The most common divalent derivatives of the lanthanides are for Eu(II), which achieves a favorable f7 configuration. Divalent halide derivatives are known for all of the lanthanides. They are either conventional salts or are Ln(III) "electride"-like salts. The simple salts include YbI2, EuI2, and SmI2. The electride-like salts, described as Ln2+, 2I–, e–, include NdI2, DyI2 and TmI2. Many of the iodides form soluble complexes with ethers, e.g. TmI2(dimethoxyethane)3.26 Samarium(II) iodide is a useful reducing agent. Ln(II) complexes can be synthesized by transmetalation reactions.
Ce(IV) in ceric ammonium nitrate is a useful oxidizing agent. Otherwise tetravalent lanthanides are rare. The Ce(IV) is the exception owing to the tendency to form an unfilled f shell.
Lanthanide-carbon σ bonds are well known; however as the 4f electrons have a low probability of existing at the outer region of the atom there is little effective orbital overlap, resulting in bonds with significant ionic character. As such organo-lanthanide compounds exhibit carbanion-like behaviour, unlike in transition metal organometallic compounds. Because of their large size, lanthanides tend to form more stable organometallic derivatives with bulky ligands to give compounds such as Ln[CH(SiMe3)3.27 Similarly complexes of cyclopentadienyl anion (Cp–), e.g. [Ln(C5H5)3, are far less common than the corresponding pentamethylcyclopentadienyl, e.g. [Ln(C5Me5)3Cl]. Analogues of uranocene are derived from dilithiocyclooctatetraene, Li2C8H8. Organic lanthanide(II) compounds are also known, such as Cp*2Eu.26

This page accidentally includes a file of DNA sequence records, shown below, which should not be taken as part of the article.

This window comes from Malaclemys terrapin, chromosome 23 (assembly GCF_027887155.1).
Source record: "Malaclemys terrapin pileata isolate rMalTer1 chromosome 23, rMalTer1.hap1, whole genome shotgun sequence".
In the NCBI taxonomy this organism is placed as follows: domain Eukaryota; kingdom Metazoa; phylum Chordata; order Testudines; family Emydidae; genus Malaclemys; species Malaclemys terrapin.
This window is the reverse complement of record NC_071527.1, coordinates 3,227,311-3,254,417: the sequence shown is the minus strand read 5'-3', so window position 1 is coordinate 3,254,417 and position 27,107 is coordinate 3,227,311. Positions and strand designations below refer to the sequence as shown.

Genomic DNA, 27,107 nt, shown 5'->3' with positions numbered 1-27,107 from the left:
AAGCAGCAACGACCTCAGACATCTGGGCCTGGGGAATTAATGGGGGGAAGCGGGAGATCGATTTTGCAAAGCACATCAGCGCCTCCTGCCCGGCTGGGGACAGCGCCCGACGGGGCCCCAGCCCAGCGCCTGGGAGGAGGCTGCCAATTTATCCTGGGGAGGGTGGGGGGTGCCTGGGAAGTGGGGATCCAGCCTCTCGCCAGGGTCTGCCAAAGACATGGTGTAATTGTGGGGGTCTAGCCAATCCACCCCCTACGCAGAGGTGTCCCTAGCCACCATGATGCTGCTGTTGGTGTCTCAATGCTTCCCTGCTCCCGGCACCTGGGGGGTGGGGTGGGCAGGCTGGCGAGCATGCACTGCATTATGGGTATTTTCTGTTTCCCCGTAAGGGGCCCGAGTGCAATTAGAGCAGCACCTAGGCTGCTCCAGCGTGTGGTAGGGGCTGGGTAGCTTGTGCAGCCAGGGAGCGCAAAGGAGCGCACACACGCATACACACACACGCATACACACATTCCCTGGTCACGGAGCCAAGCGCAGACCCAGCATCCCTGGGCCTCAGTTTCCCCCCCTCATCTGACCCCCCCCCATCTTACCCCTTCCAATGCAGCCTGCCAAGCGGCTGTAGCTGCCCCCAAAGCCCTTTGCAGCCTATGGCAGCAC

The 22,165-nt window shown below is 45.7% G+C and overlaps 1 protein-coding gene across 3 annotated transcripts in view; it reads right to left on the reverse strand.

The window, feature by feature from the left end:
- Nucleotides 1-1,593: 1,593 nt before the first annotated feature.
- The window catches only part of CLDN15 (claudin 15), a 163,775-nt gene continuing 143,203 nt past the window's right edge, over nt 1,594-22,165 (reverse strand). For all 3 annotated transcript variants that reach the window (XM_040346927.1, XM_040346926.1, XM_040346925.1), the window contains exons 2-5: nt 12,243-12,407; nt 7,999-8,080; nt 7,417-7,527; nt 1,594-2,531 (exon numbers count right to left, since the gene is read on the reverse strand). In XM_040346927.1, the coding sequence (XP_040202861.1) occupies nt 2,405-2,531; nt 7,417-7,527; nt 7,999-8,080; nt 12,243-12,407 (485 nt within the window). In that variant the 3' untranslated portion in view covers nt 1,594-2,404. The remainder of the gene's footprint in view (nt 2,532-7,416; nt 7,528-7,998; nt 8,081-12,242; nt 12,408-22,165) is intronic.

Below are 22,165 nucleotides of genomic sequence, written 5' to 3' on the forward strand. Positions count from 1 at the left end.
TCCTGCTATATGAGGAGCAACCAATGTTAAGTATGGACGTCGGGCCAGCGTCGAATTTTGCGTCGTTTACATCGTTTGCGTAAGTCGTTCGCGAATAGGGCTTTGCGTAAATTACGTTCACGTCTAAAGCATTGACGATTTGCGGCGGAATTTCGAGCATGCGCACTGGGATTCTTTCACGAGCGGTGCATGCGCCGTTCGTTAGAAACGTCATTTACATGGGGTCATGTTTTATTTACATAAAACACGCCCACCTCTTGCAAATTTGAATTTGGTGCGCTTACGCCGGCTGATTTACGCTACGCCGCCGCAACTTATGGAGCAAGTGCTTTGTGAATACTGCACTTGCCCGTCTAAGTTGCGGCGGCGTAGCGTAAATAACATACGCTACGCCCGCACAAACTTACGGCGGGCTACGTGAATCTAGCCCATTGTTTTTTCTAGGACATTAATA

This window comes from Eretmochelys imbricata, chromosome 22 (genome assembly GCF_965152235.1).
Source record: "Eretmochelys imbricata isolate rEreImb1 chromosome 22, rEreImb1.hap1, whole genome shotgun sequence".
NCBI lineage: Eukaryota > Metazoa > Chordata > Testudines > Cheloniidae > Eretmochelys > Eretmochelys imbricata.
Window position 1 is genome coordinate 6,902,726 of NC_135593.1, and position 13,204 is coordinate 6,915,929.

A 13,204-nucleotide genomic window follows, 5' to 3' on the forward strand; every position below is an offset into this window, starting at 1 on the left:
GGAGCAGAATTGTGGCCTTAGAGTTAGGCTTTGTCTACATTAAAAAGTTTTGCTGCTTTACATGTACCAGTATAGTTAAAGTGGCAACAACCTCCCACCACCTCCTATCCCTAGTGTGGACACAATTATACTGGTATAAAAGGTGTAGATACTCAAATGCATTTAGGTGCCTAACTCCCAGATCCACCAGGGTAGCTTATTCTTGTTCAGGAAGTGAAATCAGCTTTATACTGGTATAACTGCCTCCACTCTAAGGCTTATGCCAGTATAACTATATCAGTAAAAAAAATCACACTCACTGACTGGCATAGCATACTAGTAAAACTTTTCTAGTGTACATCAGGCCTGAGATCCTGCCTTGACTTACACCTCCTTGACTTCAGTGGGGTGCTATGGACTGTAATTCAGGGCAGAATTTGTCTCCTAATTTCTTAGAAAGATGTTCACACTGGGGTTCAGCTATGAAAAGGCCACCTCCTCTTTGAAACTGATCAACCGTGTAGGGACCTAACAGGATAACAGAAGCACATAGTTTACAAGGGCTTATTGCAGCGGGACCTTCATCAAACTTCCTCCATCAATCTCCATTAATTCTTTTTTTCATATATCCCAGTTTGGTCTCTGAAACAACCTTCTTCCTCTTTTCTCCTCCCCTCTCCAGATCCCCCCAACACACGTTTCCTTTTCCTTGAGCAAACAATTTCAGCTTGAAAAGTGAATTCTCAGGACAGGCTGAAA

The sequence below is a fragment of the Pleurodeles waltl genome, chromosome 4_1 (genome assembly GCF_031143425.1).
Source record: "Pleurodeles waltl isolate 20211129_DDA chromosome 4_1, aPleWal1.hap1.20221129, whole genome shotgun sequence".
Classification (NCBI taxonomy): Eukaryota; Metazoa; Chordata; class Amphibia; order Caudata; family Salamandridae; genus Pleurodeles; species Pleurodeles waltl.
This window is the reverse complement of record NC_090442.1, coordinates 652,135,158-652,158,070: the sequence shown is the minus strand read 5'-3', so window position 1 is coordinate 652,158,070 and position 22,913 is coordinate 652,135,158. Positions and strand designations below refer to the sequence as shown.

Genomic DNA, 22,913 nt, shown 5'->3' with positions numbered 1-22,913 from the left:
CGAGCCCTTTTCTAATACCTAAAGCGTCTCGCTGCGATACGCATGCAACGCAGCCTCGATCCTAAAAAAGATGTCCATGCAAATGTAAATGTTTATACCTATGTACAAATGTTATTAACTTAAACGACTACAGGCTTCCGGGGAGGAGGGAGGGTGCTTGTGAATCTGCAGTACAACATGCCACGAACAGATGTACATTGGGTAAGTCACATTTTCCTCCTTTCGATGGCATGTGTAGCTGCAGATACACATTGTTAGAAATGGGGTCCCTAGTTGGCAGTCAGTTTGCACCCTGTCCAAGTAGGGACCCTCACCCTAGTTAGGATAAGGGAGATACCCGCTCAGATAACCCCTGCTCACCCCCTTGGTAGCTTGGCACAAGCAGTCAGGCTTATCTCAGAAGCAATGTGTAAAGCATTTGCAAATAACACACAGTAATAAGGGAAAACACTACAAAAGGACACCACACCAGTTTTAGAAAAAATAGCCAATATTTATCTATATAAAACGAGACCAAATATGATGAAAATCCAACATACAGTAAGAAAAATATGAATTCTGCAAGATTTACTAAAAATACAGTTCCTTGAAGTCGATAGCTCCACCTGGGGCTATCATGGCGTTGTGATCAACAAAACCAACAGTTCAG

All the trivalent lanthanide ions, except lutetium, have unpaired f electrons. However the magnetic moments deviate considerably from the spin-only values because of strong spin-orbit coupling. The maximum number of unpaired electrons is 7, in Gd3+, with a magnetic moment of 7.94 B.M., but the largest magnetic moments, at 10.4–10.7 B.M., are exhibited by Dy3+ and Ho3+. However, in Gd3+ all the electrons have parallel spin and this property is important for the use of gadolinium complexes as contrast reagent in MRI scans.
Crystal field splitting is rather small for the lanthanide ions and is less important than spin-orbit coupling in regard to energy levels.28 Transitions of electrons between f orbitals are forbidden by the Laporte rule. Furthermore, because of the "buried" nature of the f orbitals, coupling with molecular vibrations is weak. Consequently the spectra of lanthanide ions are rather weak and the absorption bands are similarly narrow. Glass containing holmium oxide and holmium oxide solutions (usually in perchloric acid) have sharp optical absorption peaks in the spectral range 200–900 nm and can be used as a wavelength calibration standard for optical spectrophotometers,29 and are available commercially.30
As f-f transitions are Laporte-forbidden, once an electron has been excited, decay to the ground state will be slow. This makes them suitable for use in lasers as it makes the population inversion easy to achieve. The Nd:YAG laser is one that is widely used. Europium-doped yttrium vanadate was the first red phosphor to enable the development of color television screens.31 Lanthanide ions have notable luminescent properties due to their unique 4f orbitals. Laporte forbidden f-f transitions can be activated by excitation of a bound "antenna" ligand. This leads to sharp emission bands throughout the visible, NIR, and IR and relatively long luminescence lifetimes.32